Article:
As I touched upon revenue, I will now talk about taxes and revenue. A credible trajectory of carbon prices is essential to encourage low-carbon consumption, investment and innovation. It is welcome that the Government has committed to continuing to increase the carbon tax to reach €100 per tonne by the end of the decade. There are doubts, however, as to whether this would be sufficient to achieve the target of a 51% reduction in greenhouse gas emissions by 2030.
We welcome the fact that the carbon tax receipts are to be used to prevent fuel poverty, ensure a just transition of displaced workers and fund climate-related investment. The allocation of part of the carbon tax revenue to enhance some social welfare schemes this year is expected to mitigate the impact of the carbon tax on vulnerable households and even contribute to reducing poverty. Such earmarking of revenue can help create political support for tax increases but, on the other side, it may limit the flexibility to adapt public spending to changing needs.
It is very positive that Ireland extended the carbon tax to coal and peat in 2013 and, more recently, discontinued support to peat-fired electricity generation. In general, to maintain a consistent signal, Ireland should gradually remove remaining tax exemptions and rebates that encourage wasteful fuel use in agriculture, fisheries, heating and transport. For example, there is a cap on diesel prices for all hauliers. This limits operators' incentives to shift to more fuel-efficient vehicles, driving habits and logistics systems. Diesel is taxed at a lower rate than petrol, which is in common with many other countries, but this continues to give an incentive for using diesel vehicles, which can have negative consequences for local air quality and animal health.
There is a fuel allowance to help vulnerable households with heating expenses. This tends to support the use of fossil fuels, which are the main source of residential heating. We are aware that the allowance is a means-tested lump sum that is not required to be spent on heating. Nonetheless, its name is unfortunate and may have some undesirable behavioural effects. This is why we recommended the rebranding of the allowance and spreading it throughout the year, as opposed to just paying it in winter.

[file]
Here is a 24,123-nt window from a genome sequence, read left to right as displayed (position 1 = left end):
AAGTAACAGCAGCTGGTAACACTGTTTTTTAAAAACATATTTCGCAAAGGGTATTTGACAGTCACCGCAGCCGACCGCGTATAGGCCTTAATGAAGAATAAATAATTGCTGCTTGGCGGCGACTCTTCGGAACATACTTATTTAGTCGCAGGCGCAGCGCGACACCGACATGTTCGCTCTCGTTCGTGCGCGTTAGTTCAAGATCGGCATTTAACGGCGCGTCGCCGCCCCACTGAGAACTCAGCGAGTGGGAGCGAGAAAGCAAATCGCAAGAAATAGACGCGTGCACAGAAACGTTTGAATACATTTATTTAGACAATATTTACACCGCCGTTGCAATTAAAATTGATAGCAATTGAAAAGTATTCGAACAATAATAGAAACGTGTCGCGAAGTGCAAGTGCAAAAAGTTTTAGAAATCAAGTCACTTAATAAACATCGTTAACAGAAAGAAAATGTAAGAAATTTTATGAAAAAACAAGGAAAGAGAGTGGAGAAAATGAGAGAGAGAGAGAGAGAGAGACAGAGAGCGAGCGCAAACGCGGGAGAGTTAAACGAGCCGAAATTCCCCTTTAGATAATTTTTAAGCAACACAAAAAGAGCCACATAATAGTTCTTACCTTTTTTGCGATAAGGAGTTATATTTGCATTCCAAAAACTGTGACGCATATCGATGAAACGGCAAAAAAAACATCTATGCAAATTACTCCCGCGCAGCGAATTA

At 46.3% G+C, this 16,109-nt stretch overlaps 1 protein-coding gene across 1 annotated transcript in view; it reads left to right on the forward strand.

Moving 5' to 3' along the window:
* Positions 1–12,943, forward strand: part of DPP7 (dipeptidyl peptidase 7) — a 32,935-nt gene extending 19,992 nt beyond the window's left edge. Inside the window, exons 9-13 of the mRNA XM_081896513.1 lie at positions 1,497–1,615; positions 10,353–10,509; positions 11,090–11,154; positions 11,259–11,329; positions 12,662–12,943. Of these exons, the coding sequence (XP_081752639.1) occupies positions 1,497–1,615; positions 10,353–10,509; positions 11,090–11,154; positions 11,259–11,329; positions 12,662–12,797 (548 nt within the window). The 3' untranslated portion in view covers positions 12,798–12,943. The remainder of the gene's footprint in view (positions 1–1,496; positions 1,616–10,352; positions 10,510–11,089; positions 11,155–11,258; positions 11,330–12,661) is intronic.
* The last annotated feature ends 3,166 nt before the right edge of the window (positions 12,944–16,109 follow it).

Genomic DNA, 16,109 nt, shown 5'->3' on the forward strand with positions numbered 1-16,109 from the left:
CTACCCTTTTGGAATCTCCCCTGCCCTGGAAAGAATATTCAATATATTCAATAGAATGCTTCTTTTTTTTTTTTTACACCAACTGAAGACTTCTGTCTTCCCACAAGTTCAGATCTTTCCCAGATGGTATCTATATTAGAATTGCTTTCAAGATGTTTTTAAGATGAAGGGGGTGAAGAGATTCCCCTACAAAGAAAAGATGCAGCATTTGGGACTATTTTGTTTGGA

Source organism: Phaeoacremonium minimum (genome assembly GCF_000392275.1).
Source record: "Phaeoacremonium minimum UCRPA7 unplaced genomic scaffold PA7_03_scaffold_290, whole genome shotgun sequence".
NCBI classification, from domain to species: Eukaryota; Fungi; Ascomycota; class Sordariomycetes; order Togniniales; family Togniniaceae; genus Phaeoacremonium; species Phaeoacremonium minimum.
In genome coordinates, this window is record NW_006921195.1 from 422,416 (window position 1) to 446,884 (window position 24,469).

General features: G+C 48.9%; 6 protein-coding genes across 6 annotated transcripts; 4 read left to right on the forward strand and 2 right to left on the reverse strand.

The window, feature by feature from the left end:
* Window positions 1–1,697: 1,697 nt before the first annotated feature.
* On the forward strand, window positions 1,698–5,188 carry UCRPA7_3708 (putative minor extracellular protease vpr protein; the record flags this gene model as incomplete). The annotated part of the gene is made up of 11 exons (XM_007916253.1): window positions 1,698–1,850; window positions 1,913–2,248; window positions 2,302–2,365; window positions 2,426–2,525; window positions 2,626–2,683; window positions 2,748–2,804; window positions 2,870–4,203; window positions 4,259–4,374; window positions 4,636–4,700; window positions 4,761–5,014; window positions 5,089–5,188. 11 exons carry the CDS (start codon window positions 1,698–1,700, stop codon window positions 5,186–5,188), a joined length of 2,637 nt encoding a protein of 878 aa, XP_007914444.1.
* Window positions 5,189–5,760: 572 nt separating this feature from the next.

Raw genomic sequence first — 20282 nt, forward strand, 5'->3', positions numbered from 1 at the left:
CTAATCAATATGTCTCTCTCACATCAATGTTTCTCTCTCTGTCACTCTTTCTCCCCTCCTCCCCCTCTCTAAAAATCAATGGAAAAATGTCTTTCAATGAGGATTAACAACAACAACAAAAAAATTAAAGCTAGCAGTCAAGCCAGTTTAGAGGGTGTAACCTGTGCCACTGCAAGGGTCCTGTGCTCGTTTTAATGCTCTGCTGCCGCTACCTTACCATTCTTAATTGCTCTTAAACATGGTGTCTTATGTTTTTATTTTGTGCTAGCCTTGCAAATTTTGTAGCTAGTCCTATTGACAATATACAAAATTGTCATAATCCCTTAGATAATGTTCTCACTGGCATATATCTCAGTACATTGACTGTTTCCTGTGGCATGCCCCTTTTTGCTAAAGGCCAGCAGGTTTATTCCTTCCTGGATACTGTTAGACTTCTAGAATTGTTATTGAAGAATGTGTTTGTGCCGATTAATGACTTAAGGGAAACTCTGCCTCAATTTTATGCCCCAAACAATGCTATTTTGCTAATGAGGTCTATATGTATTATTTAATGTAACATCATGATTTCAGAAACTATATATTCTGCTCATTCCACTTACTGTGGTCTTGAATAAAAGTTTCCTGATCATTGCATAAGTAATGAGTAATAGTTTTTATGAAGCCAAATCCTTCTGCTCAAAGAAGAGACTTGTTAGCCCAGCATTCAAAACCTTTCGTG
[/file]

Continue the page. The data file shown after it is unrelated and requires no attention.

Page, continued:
Let me move now to the need to steer the recovery towards the green transition. Our report highlights that, as part of its response to the crisis, the Irish Government provided sizeable funding to accelerate investment in sustainable transport, energy efficiency, water infrastructure and peatland rehabilitation. The EPR notes positively that in 2020, the Government's climate-related capital and current expenditure increased by 23% from the previous year to reach 3% of total budget expenditure. The report also notes, positively, that the national development plan allocates around €30 billion, or more than a quarter of its total outlay, to the climate and energy transition. We see that the in-depth review of the national development plan, to be completed this year, provides an opportunity to further align investment priorities with climate mitigation goals.
The OECD welcomes Ireland's ambition in transitioning towards a low-carbon economy. However, we have some concerns about its effective capacity to deliver. The scale of the investment needs is remarkable, while additional sizeable fiscal spending is required to support the economic recovery from the effect of the pandemic. There is a need to mobilise the private sector and financial markets, increase efforts on eco-innovation, provide stronger price signals and remove harmful subsidies to encourage businesses and households to take action. At the same time, there is a need to take into account affordability, the employment impact and regional disparities. This is not at all easy.
I thank the members for their attention. My colleague, Ms Samsonova, and I will be happy to answer members' questions.